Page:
Programming has become as much a part of our everyday lives as breathing. Some of us do it; some of us use it; all of us are affected by it. We encounter it when we use an ATM machine, drive a car, check out at the grocery store, and sit in front of the TV or computer. It's interesting and fun to do. Nothing beats the feeling of writing a good application that gets used by many others—it's a source of pride. Nothing feels worse than writing a good application that gets scrapped and never used. Actually, this brings up one of the good points of free software: you write it, put it out on the Web, and people who need it use it; nothing gets put in the bit bucket. Only in the commercial environment can a boss say, “We've decided to abort that project you've been working on for the last six months”--and your work disappears forever.
This month, we let programmers tell us how they work, from programming on clusters to building GUIs with X and Motif—it's all here. Multi-threaded programs are hot and so is Python. Learn how to use the two together; then use LCLint to debug all that new code you've been writing. We also have articles on Palm Pilot development tools and writing a simple plotting program (see “Strictly On-line”). We also talk again to Darryl Strauss to find out what is happening in the world of 3-D graphics.
Some people collect spoons, others collect languages. Eric Raymond collects languages, and his latest find is Python. We've liked Python for a long time and so decided not only to include a feature article on Python in this issue, but also publish an entire supplement devoted to it. That supplement comes to you with this issue. We hope you enjoy it.
Marjorie Richardson, Editor in Chief
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- Download "Linux Management with Red Hat Satellite: Measuring Business Impact and ROI"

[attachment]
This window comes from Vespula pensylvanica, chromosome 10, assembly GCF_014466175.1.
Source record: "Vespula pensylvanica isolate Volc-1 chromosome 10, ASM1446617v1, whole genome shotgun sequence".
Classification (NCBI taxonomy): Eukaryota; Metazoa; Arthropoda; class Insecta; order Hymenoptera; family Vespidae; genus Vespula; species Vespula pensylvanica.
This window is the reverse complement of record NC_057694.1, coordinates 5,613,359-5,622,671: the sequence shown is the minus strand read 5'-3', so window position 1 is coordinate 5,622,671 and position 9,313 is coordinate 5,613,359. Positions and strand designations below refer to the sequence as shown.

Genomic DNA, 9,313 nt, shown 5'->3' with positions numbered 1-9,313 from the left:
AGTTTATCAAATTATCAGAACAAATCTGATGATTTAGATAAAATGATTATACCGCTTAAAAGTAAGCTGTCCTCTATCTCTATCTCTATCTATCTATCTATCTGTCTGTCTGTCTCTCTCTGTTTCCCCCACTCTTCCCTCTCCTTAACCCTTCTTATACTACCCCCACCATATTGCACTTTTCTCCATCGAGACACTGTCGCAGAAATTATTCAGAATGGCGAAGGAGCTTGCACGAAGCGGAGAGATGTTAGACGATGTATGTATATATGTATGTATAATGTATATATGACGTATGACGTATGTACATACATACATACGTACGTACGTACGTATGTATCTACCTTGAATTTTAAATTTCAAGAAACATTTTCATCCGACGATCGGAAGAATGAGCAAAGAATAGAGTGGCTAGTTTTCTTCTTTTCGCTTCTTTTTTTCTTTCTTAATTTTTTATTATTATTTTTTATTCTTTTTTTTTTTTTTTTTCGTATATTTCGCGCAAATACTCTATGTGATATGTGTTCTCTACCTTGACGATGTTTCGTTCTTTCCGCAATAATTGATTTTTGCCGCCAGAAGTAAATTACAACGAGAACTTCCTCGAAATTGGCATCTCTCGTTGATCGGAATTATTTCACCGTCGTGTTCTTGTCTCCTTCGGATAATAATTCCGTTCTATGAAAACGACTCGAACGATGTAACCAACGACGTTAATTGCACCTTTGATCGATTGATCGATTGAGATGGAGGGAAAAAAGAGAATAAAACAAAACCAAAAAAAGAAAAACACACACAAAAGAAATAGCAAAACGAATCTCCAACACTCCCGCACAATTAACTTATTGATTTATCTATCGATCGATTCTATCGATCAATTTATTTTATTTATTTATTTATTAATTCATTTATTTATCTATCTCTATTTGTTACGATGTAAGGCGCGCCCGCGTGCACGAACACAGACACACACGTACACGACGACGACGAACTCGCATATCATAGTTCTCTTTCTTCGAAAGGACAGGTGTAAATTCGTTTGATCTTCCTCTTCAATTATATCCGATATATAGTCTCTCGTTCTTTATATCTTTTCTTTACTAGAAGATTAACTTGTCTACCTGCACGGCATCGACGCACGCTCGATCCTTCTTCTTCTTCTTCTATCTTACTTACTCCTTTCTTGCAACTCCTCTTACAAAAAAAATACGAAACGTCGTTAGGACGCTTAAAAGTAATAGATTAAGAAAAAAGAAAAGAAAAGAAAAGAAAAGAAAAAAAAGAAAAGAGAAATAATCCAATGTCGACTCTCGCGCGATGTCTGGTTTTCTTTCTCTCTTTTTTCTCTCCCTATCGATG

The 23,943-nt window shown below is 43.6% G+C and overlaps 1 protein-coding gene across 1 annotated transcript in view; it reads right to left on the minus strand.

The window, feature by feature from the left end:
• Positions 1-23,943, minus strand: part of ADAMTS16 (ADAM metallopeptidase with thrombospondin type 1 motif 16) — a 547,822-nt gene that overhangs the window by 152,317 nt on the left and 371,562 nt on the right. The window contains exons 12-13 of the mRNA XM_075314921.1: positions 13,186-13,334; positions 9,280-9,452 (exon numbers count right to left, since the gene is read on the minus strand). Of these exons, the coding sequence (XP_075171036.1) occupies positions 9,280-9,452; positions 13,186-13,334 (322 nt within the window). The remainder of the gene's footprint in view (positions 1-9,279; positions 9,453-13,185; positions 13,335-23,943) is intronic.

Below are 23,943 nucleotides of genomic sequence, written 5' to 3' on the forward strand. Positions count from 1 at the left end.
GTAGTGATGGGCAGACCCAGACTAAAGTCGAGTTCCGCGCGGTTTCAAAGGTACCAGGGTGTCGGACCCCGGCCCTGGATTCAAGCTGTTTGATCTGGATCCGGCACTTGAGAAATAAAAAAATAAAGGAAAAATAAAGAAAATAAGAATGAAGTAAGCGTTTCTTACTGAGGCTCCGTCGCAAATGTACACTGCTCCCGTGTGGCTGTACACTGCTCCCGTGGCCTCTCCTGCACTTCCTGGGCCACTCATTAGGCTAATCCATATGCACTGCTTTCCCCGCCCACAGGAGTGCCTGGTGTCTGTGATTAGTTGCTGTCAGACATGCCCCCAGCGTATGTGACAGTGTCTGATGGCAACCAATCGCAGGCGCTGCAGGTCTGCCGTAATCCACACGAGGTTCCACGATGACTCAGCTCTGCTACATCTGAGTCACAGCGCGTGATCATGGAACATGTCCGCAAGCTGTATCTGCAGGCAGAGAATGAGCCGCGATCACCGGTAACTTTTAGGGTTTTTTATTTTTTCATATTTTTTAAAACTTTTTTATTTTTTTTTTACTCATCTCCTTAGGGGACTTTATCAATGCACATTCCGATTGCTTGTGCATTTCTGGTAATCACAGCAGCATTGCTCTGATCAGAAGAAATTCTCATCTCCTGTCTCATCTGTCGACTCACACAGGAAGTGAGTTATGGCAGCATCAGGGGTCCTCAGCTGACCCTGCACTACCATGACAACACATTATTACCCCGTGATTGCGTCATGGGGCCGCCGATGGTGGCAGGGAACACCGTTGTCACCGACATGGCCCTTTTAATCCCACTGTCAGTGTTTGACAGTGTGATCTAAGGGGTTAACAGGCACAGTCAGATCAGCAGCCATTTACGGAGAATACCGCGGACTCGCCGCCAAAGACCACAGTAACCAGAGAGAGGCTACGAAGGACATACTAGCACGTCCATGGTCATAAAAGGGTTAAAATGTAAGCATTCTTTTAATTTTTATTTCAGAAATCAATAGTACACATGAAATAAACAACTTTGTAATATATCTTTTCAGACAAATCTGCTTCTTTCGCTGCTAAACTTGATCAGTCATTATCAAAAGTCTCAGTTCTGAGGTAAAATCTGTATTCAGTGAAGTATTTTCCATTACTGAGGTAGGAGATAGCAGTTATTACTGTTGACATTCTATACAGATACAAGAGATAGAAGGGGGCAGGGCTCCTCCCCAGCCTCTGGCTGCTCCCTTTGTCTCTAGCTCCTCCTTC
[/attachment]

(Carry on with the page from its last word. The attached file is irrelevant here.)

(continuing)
- ServersCheck's Thermal Imaging Camera Sensor
- The Italian Army Switches to LibreOffice
- Linux Mint 18
- Petros Koutoupis' RapidDisk
- Oracle vs. Google: Round 2
- The FBI and the Mozilla Foundation Lock Horns over Known Security Hole
- Privacy and the New Math
- Ben Rady's Serverless Single Page Apps (The Pragmatic Programmers)
Until recently, IBM’s Power Platform was looked upon as being the system that hosted IBM’s flavor of UNIX and proprietary operating system called IBM i. These servers often are found in medium-size businesses running ERP, CRM and financials for on-premise customers. By enabling the Power platform to run the Linux OS, IBM now has positioned Power to be the platform of choice for those already running Linux that are facing scalability issues, especially customers looking at analytics, big data or cloud computing.
￼Running Linux on IBM’s Power hardware offers some obvious benefits, including improved processing speed and memory bandwidth, inherent security, and simpler deployment and management. But if you look beyond the impressive architecture, you’ll also find an open ecosystem that has given rise to a strong, innovative community, as well as an inventory of system and network management applications that really help leverage the benefits offered by running Linux on Power.Get the Guide